Closing the Achievement Gap in Singapore
Singapore’s education system has been under intense international scrutiny ever since its students’ spectacular results in the Third International Mathematics and Science Study were released in 1997. These results have been replicated in the subsequent international comparative studies of educational achievement, such as the most recent Program for International Student Assessment (PISA) study. At first glance, the system would appear, to the untrained eye, to have been extremely successful in terms of producing superior educational outcomes. This chapter discusses and analyzes the existence of gaps in the educational outcomes, along mainly social class and ethnic lines, as well as sustained government and community efforts to bridge these gaps. In addition, it highlights recurring tensions between elitist and egalitarian impulses in official policymaking. It will use a definition of the term achievement gap—disparities in educational outcomes between students of differing demographic characteristics such as ethnicity and socioeconomic status—which has been modified from the one used by Adekile (2012). To date, the scanty official data on the science, technology, engineering, and mathematics (STEM) subjects at the primary and secondary levels of schooling have been presented in terms of ethnicity. The data reveal that the ethnic Malay minority has persistently lagged behind the ethnic Chinese majority over the past decade, in terms of science achievement at the primary level and science and mathematics achievements at the secondary level. These gaps have persisted despite the existence of state-subsidized private tutoring schemes targeted at improving the ethnic Malay academic achievement.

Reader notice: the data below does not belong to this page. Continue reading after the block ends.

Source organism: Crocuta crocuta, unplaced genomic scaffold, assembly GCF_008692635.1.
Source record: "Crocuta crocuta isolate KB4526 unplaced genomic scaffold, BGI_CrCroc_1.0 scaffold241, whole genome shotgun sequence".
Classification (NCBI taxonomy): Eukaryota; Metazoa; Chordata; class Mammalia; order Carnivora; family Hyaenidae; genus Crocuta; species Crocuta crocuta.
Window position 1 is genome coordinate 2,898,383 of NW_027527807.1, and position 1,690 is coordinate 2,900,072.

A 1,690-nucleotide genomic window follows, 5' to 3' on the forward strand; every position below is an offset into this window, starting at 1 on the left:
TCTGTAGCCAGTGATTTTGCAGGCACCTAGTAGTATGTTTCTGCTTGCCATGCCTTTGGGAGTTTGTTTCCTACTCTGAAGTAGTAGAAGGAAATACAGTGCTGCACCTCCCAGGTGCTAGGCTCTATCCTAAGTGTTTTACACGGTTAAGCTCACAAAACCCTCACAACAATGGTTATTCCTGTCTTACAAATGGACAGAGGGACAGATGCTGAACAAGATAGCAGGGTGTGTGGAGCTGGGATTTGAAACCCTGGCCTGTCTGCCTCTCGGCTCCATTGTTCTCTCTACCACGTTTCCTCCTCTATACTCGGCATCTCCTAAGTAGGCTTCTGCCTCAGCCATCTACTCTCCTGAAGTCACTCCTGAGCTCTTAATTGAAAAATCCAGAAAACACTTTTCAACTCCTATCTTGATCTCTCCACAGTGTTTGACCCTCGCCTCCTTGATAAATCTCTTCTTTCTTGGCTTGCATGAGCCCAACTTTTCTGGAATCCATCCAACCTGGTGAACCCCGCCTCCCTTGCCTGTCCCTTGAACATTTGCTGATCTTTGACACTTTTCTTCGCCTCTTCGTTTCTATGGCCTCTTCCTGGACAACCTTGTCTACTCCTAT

KeywordsPrivate Tutoring Independent School Parliamentary Debate Central Provident Fund Learn Support Programme
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